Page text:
Consumer Reports reached out to the company for comment on its privacy practices. A Zoom spokesperson told me via email that the firm “does not sell user data of any kind to anyone.”

Zoom isn’t necessarily doing anything users would object to with the data, says Bill Fitzgerald, a Consumer Reports privacy researcher who analyzed the company’s policies. However, the firm’s terms of use provide “a whole lot of leeway to collect information and share it, both now and in the future.”

Data that can be collected and shared by your meeting host

The information that Zoom itself can share and collect is a worry, but what about the data handled by your host? Another big concern about Zoom, which you might not be aware of, is that the video app offers hosts “rights that might not be immediately apparent to other participants—or, in some cases, to the hosts themselves,” Consumer Reports states.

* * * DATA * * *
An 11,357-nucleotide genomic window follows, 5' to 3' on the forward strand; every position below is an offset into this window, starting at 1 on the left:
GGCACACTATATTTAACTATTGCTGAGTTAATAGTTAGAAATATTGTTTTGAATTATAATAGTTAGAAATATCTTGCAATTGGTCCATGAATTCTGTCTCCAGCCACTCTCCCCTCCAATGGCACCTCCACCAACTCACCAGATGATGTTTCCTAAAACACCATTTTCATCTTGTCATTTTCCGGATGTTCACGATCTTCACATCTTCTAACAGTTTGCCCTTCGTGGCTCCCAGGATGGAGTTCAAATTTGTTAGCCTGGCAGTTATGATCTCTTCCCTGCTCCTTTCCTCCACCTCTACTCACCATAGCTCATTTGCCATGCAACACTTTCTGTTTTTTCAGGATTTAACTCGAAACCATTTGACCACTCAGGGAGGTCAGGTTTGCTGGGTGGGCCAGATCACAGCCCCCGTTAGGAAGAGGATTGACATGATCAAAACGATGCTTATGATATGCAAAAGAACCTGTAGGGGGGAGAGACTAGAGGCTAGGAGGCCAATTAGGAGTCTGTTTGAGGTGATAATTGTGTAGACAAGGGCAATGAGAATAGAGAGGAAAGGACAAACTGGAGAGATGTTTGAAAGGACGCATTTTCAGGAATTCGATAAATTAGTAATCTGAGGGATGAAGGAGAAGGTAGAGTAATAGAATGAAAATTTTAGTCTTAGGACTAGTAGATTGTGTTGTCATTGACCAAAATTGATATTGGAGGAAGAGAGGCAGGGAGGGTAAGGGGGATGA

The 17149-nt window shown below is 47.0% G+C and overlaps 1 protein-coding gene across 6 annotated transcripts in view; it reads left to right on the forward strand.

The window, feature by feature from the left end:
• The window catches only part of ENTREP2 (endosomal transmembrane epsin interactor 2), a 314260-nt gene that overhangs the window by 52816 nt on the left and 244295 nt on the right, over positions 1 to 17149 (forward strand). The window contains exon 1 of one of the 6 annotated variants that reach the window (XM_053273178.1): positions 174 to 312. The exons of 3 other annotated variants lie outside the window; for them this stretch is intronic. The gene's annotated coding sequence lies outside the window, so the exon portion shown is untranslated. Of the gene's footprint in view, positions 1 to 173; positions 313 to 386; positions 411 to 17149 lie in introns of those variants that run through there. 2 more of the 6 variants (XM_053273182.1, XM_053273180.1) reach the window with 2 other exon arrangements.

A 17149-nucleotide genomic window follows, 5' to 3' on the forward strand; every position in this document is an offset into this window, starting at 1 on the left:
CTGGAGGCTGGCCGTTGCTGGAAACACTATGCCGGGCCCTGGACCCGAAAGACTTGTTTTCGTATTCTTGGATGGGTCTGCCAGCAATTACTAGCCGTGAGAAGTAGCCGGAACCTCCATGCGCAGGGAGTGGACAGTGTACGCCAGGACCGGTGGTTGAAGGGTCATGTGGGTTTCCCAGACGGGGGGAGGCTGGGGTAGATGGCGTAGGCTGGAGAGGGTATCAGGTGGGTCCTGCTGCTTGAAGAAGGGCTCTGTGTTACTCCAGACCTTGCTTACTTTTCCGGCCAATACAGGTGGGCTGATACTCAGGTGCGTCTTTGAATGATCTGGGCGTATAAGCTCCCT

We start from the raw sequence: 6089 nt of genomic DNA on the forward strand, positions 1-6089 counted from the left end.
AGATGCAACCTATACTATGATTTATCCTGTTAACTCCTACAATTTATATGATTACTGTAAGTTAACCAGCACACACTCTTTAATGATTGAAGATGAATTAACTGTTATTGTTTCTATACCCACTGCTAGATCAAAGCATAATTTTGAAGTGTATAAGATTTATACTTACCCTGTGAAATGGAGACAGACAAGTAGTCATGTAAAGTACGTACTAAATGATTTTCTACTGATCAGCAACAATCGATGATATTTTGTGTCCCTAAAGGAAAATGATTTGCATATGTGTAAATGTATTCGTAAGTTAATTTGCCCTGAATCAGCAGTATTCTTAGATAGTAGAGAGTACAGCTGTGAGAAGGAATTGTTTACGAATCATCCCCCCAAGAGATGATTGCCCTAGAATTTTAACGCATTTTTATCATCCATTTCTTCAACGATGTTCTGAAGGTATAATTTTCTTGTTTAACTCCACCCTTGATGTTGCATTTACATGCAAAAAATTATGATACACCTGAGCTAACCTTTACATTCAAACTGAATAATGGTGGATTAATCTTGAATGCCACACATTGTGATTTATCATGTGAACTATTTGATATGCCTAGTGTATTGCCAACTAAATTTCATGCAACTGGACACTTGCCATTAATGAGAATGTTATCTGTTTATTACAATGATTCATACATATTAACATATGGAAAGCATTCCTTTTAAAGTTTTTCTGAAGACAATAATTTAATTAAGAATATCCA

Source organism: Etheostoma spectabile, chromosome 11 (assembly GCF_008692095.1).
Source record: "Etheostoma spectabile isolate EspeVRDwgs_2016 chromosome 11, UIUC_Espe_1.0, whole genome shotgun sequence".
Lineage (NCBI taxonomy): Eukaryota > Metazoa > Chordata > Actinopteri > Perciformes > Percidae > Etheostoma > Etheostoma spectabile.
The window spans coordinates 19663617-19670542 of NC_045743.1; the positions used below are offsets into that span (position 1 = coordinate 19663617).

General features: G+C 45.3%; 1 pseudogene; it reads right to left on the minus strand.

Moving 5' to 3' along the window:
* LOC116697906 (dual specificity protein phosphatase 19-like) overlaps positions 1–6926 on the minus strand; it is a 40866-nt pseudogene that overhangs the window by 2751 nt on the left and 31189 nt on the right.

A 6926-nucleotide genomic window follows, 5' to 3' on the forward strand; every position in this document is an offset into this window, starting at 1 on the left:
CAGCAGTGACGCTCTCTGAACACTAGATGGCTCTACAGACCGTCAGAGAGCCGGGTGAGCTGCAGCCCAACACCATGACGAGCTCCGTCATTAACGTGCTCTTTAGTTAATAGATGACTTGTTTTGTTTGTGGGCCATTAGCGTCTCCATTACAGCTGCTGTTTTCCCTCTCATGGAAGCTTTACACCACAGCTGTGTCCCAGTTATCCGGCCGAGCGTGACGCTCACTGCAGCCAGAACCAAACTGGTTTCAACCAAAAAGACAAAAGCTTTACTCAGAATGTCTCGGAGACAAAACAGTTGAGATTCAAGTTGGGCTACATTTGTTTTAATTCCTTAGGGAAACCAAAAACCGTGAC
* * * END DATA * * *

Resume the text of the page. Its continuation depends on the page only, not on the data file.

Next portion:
You might be using Zoom for work, so your boss could be the host, or you might be buying a service such as a class. Perhaps even more concerningly during this COVID-19 crisis, you may be using Zoom to talk to a health professional about your symptoms.

“Zoom puts a lot of power in the hands of the meeting hosts,” says Justin Brookman, director of privacy and technology policy at Consumer Reports. “The host has more power to record and monitor the call than you might realize if you’re just a participant, especially if he or she has a corporate account.”

Another particularly intrusive Zoom feature offers hosts the ability to turn on “attention tracking” to check whether you are paying attention during the call. This allows the hosts–who could be your boss or client–to monitor whether you click away from the Zoom window for more than 30 seconds while a screen is being shared.

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Zoom privacy: “A bucket of red flags” 

I asked Rowenna Fielding, a privacy expert and head of individual rights and ethics at Protecture, what she thought. She says Zoom’s privacy policy “is a bucket of red flags.”